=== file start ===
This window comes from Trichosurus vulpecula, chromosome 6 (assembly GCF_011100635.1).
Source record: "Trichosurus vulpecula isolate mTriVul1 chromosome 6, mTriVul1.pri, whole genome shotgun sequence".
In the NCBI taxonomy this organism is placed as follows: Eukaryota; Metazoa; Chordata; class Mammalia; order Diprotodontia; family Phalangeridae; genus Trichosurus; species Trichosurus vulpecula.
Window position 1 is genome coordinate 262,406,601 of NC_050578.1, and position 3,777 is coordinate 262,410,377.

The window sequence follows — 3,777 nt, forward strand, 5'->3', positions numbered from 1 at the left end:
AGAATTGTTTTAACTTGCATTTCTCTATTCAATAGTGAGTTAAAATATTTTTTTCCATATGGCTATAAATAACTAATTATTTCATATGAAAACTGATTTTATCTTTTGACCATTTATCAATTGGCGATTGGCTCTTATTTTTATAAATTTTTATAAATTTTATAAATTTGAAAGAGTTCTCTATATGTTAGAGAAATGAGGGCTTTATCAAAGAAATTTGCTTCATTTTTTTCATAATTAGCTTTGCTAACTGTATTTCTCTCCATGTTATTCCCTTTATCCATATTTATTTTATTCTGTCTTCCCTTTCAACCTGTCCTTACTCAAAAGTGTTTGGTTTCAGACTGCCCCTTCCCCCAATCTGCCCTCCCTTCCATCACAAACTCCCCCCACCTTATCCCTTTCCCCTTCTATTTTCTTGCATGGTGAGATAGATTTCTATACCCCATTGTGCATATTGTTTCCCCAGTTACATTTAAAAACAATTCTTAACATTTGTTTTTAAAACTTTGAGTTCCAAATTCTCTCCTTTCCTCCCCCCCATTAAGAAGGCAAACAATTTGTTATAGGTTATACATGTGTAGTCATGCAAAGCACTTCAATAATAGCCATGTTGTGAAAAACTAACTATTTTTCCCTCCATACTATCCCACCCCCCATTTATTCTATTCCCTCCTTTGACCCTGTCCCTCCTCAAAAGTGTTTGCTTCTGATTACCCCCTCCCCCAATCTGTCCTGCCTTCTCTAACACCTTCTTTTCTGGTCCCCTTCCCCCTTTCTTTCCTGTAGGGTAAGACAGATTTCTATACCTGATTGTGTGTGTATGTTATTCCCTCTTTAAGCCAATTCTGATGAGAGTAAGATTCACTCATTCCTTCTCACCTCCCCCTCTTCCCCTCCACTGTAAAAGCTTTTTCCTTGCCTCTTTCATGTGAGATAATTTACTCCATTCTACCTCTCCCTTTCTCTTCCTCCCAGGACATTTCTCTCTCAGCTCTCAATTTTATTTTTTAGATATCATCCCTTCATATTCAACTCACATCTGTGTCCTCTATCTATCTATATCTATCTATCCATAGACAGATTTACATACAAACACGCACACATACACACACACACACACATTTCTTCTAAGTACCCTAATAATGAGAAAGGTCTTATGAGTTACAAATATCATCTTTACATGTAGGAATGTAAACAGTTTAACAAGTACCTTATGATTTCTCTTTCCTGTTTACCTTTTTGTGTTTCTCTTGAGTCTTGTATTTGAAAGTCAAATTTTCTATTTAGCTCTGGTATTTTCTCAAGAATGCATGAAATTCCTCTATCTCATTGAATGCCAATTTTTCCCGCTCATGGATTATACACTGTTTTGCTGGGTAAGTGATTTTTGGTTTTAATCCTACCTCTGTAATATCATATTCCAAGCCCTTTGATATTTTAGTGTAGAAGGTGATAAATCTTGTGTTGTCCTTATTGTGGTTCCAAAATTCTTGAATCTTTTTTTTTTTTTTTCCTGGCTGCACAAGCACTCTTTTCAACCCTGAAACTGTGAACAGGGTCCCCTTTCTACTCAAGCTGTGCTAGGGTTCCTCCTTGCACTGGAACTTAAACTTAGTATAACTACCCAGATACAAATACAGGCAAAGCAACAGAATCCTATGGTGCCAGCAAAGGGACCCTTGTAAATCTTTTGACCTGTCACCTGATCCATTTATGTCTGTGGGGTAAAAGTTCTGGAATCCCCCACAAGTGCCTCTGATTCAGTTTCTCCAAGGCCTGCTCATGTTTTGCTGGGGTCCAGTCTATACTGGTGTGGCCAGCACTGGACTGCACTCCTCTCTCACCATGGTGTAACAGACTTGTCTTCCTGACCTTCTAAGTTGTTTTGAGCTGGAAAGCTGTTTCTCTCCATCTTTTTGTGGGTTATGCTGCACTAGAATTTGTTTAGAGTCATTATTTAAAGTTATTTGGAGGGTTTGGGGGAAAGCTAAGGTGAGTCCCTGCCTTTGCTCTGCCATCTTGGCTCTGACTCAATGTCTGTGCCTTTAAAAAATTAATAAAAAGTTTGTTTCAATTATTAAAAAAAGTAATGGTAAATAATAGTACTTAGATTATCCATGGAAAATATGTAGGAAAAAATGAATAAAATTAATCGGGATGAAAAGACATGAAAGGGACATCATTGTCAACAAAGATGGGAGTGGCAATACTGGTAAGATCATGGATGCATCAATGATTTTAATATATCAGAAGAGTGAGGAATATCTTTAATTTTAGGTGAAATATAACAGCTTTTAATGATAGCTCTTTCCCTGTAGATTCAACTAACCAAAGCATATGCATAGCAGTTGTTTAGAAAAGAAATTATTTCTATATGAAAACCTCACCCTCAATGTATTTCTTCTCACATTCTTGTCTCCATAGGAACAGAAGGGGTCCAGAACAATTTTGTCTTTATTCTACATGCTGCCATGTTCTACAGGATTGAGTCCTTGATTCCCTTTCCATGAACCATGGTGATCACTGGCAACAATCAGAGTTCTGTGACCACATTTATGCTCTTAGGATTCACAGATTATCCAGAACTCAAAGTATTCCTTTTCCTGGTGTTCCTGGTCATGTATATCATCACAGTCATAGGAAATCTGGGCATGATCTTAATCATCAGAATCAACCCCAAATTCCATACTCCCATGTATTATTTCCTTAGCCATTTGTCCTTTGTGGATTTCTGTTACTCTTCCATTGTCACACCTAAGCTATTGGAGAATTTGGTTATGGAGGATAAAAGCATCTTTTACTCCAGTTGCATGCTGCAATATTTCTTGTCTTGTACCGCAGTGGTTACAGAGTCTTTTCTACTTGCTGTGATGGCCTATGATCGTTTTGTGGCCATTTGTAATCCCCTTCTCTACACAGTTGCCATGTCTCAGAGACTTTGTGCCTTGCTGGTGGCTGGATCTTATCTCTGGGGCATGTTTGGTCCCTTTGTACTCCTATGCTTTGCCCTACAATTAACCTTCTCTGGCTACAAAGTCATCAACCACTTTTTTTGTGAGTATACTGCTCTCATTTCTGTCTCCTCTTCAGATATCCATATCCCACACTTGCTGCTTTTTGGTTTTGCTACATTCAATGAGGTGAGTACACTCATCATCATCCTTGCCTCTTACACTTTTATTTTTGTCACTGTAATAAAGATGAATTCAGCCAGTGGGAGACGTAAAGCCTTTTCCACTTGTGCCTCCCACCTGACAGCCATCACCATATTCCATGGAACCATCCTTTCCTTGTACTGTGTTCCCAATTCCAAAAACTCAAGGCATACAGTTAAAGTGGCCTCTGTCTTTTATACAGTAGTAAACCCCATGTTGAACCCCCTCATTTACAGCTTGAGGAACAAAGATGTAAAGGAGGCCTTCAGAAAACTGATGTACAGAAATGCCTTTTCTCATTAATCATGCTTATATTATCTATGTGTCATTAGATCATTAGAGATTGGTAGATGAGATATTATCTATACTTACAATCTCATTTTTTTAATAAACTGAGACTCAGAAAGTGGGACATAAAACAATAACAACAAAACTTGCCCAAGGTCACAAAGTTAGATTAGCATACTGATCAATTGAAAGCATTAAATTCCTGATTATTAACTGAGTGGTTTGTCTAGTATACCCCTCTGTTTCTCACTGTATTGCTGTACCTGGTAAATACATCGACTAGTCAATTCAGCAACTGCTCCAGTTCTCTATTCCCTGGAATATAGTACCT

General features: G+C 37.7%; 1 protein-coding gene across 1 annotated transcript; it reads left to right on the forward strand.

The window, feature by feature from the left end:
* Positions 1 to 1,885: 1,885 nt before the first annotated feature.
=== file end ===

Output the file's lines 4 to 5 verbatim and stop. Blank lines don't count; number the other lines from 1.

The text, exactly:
Window position 1 is genome coordinate 262,406,601 of NC_050578.1, and position 3,777 is coordinate 262,410,377.

The window sequence follows — 3,777 nt, forward strand, 5'->3', positions numbered from 1 at the left end: